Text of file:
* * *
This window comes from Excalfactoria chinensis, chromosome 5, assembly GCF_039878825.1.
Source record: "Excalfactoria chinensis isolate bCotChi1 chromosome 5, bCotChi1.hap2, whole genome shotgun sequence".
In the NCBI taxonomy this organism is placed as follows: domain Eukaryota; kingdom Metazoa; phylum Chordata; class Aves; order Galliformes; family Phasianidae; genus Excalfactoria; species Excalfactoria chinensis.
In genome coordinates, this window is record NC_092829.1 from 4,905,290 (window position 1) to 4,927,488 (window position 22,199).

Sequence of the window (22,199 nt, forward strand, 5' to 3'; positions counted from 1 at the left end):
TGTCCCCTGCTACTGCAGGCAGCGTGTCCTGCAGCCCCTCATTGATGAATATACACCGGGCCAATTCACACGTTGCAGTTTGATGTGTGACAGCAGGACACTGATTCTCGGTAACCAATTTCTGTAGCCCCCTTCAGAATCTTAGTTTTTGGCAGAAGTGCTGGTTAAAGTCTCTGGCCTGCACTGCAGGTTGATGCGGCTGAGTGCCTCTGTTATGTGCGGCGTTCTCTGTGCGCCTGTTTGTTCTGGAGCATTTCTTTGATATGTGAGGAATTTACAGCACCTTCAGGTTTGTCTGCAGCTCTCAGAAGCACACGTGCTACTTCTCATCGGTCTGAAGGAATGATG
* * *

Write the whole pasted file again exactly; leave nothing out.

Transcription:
This window comes from Excalfactoria chinensis, chromosome 5, assembly GCF_039878825.1.
Source record: "Excalfactoria chinensis isolate bCotChi1 chromosome 5, bCotChi1.hap2, whole genome shotgun sequence".
In the NCBI taxonomy this organism is placed as follows: domain Eukaryota; kingdom Metazoa; phylum Chordata; class Aves; order Galliformes; family Phasianidae; genus Excalfactoria; species Excalfactoria chinensis.
In genome coordinates, this window is record NC_092829.1 from 4,905,290 (window position 1) to 4,927,488 (window position 22,199).

Sequence of the window (22,199 nt, forward strand, 5' to 3'; positions counted from 1 at the left end):
TGTCCCCTGCTACTGCAGGCAGCGTGTCCTGCAGCCCCTCATTGATGAATATACACCGGGCCAATTCACACGTTGCAGTTTGATGTGTGACAGCAGGACACTGATTCTCGGTAACCAATTTCTGTAGCCCCCTTCAGAATCTTAGTTTTTGGCAGAAGTGCTGGTTAAAGTCTCTGGCCTGCACTGCAGGTTGATGCGGCTGAGTGCCTCTGTTATGTGCGGCGTTCTCTGTGCGCCTGTTTGTTCTGGAGCATTTCTTTGATATGTGAGGAATTTACAGCACCTTCAGGTTTGTCTGCAGCTCTCAGAAGCACACGTGCTACTTCTCATCGGTCTGAAGGAATGATG